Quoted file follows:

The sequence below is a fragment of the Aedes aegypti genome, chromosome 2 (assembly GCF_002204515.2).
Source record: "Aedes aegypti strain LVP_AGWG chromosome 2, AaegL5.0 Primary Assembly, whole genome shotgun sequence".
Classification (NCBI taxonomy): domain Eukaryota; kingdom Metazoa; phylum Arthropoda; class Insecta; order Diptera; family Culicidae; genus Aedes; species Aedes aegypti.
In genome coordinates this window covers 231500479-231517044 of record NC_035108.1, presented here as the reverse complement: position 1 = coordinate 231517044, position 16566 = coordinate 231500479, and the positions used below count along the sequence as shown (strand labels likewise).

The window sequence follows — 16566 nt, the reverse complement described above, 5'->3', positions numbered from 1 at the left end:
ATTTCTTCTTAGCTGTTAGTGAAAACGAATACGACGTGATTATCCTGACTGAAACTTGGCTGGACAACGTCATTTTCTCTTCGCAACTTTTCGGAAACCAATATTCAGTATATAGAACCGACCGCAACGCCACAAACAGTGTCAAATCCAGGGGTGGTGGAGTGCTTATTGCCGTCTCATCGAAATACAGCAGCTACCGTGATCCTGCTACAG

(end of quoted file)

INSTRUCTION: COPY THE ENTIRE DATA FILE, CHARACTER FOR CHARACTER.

The sequence below is a fragment of the Aedes aegypti genome, chromosome 2 (assembly GCF_002204515.2).
Source record: "Aedes aegypti strain LVP_AGWG chromosome 2, AaegL5.0 Primary Assembly, whole genome shotgun sequence".
Classification (NCBI taxonomy): domain Eukaryota; kingdom Metazoa; phylum Arthropoda; class Insecta; order Diptera; family Culicidae; genus Aedes; species Aedes aegypti.
In genome coordinates this window covers 231500479-231517044 of record NC_035108.1, presented here as the reverse complement: position 1 = coordinate 231517044, position 16566 = coordinate 231500479, and the positions used below count along the sequence as shown (strand labels likewise).

The window sequence follows — 16566 nt, the reverse complement described above, 5'->3', positions numbered from 1 at the left end:
ATTTCTTCTTAGCTGTTAGTGAAAACGAATACGACGTGATTATCCTGACTGAAACTTGGCTGGACAACGTCATTTTCTCTTCGCAACTTTTCGGAAACCAATATTCAGTATATAGAACCGACCGCAACGCCACAAACAGTGTCAAATCCAGGGGTGGTGGAGTGCTTATTGCCGTCTCATCGAAATACAGCAGCTACCGTGATCCTGCTACAG